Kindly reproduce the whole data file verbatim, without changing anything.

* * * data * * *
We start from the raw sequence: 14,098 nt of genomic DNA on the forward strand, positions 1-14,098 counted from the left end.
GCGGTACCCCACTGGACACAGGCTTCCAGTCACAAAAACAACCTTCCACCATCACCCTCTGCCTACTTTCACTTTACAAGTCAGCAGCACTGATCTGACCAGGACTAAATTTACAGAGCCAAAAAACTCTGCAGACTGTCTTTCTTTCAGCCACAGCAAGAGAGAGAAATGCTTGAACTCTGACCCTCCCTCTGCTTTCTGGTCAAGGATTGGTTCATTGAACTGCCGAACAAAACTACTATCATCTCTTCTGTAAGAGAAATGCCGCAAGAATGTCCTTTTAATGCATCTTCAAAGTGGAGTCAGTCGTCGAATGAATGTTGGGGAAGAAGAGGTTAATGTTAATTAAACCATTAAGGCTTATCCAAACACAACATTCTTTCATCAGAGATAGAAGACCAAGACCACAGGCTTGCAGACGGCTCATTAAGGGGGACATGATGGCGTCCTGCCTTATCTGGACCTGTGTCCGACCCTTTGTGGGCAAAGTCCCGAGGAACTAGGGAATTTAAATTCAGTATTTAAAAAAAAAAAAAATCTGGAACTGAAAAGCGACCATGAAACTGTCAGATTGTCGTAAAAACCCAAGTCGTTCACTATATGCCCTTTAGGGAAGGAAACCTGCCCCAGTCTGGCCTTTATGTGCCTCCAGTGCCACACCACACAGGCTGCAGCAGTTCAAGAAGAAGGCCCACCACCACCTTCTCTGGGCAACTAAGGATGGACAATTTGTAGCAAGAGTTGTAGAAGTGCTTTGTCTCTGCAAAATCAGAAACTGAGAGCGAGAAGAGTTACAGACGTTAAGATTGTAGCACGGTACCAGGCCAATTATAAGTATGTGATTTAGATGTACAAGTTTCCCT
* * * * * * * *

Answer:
We start from the raw sequence: 14,098 nt of genomic DNA on the forward strand, positions 1-14,098 counted from the left end.
GCGGTACCCCACTGGACACAGGCTTCCAGTCACAAAAACAACCTTCCACCATCACCCTCTGCCTACTTTCACTTTACAAGTCAGCAGCACTGATCTGACCAGGACTAAATTTACAGAGCCAAAAAACTCTGCAGACTGTCTTTCTTTCAGCCACAGCAAGAGAGAGAAATGCTTGAACTCTGACCCTCCCTCTGCTTTCTGGTCAAGGATTGGTTCATTGAACTGCCGAACAAAACTACTATCATCTCTTCTGTAAGAGAAATGCCGCAAGAATGTCCTTTTAATGCATCTTCAAAGTGGAGTCAGTCGTCGAATGAATGTTGGGGAAGAAGAGGTTAATGTTAATTAAACCATTAAGGCTTATCCAAACACAACATTCTTTCATCAGAGATAGAAGACCAAGACCACAGGCTTGCAGACGGCTCATTAAGGGGGACATGATGGCGTCCTGCCTTATCTGGACCTGTGTCCGACCCTTTGTGGGCAAAGTCCCGAGGAACTAGGGAATTTAAATTCAGTATTTAAAAAAAAAAAAAATCTGGAACTGAAAAGCGACCATGAAACTGTCAGATTGTCGTAAAAACCCAAGTCGTTCACTATATGCCCTTTAGGGAAGGAAACCTGCCCCAGTCTGGCCTTTATGTGCCTCCAGTGCCACACCACACAGGCTGCAGCAGTTCAAGAAGAAGGCCCACCACCACCTTCTCTGGGCAACTAAGGATGGACAATTTGTAGCAAGAGTTGTAGAAGTGCTTTGTCTCTGCAAAATCAGAAACTGAGAGCGAGAAGAGTTACAGACGTTAAGATTGTAGCACGGTACCAGGCCAATTATAAGTATGTGATTTAGATGTACAAGTTTCCCT